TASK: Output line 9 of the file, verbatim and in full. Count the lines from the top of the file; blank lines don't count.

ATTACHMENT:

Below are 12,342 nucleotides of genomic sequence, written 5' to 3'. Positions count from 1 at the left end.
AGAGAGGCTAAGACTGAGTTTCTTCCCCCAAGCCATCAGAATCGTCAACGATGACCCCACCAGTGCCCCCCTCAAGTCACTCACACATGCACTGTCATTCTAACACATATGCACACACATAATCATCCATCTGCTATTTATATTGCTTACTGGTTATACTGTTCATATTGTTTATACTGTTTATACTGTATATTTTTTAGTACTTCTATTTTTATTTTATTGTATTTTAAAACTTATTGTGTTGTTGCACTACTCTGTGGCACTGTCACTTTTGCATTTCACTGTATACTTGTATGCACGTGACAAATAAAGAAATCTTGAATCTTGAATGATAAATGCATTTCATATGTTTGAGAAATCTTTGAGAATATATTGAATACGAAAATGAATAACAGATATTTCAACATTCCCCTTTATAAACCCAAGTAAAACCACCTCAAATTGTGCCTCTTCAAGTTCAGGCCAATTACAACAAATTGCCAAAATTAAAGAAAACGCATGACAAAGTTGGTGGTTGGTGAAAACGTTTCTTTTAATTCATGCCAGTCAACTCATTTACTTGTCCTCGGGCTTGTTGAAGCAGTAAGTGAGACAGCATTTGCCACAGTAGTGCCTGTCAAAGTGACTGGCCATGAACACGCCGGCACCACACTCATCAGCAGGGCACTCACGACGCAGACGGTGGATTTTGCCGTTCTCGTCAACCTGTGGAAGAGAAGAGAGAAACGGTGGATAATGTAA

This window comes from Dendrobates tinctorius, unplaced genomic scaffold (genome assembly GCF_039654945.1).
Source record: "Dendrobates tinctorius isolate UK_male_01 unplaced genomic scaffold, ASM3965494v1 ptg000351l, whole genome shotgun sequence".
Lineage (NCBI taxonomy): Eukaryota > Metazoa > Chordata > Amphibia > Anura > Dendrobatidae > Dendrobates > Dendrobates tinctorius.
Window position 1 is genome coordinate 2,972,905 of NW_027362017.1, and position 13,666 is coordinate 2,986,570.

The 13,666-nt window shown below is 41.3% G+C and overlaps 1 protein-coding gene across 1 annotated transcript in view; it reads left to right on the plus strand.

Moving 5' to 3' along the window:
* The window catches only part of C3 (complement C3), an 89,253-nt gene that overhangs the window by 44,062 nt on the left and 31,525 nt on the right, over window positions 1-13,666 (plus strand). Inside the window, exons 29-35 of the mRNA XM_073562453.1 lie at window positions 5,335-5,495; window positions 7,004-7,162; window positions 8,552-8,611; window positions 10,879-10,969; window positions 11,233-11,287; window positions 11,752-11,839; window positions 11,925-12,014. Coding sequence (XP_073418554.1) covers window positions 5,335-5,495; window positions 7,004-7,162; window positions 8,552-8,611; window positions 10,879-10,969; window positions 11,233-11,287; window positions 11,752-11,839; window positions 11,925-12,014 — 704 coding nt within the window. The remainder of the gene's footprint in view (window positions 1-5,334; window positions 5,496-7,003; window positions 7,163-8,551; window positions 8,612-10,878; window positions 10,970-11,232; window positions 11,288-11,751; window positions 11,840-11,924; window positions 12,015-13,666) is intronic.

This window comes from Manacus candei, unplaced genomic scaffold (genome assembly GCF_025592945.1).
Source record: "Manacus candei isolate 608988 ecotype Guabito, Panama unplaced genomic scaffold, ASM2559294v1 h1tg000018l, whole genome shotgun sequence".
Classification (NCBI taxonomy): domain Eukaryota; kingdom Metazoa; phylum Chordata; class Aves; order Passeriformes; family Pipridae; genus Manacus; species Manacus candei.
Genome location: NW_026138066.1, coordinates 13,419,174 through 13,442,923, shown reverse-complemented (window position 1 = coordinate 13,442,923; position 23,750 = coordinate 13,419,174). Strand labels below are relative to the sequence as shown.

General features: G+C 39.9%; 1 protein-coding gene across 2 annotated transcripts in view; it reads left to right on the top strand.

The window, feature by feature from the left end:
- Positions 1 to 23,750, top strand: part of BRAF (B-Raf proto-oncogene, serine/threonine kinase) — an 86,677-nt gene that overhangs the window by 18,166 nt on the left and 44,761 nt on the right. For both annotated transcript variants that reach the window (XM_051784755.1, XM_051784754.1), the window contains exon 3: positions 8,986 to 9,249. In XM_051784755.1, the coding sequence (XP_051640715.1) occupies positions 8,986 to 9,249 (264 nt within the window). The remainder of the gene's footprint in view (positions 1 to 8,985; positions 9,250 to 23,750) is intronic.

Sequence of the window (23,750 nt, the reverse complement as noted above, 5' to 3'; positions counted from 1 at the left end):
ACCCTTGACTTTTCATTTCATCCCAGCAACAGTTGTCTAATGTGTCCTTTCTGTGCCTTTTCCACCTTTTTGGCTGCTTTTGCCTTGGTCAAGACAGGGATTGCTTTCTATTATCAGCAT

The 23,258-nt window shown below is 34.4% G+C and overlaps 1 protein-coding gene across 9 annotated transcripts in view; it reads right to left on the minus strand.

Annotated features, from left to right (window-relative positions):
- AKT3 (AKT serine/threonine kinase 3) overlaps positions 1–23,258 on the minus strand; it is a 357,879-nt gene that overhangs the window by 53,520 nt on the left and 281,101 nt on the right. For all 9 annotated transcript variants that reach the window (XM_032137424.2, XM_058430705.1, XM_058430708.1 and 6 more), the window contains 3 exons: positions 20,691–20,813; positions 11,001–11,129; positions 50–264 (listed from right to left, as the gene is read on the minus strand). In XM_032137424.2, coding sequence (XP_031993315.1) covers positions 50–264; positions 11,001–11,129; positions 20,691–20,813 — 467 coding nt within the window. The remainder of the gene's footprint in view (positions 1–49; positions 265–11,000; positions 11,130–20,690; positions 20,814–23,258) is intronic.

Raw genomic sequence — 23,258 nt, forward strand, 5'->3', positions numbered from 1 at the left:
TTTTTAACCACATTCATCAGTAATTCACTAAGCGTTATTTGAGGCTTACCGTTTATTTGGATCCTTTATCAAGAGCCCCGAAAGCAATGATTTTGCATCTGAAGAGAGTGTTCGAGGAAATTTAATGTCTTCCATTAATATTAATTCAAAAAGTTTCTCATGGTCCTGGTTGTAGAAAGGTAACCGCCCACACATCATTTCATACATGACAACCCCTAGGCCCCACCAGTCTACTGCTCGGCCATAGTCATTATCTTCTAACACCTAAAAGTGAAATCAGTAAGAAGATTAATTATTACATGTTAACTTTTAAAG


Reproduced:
* The window catches only part of C3 (complement C3), an 89,253-nt gene that overhangs the window by 44,062 nt on the left and 31,525 nt on the right, over window positions 1-13,666 (plus strand). Inside the window, exons 29-35 of the mRNA XM_073562453.1 lie at window positions 5,335-5,495; window positions 7,004-7,162; window positions 8,552-8,611; window positions 10,879-10,969; window positions 11,233-11,287; window positions 11,752-11,839; window positions 11,925-12,014. Coding sequence (XP_073418554.1) covers window positions 5,335-5,495; window positions 7,004-7,162; window positions 8,552-8,611; window positions 10,879-10,969; window positions 11,233-11,287; window positions 11,752-11,839; window positions 11,925-12,014 — 704 coding nt within the window. The remainder of the gene's footprint in view (window positions 1-5,334; window positions 5,496-7,003; window positions 7,163-8,551; window positions 8,612-10,878; window positions 10,970-11,232; window positions 11,288-11,751; window positions 11,840-11,924; window positions 12,015-13,666) is intronic.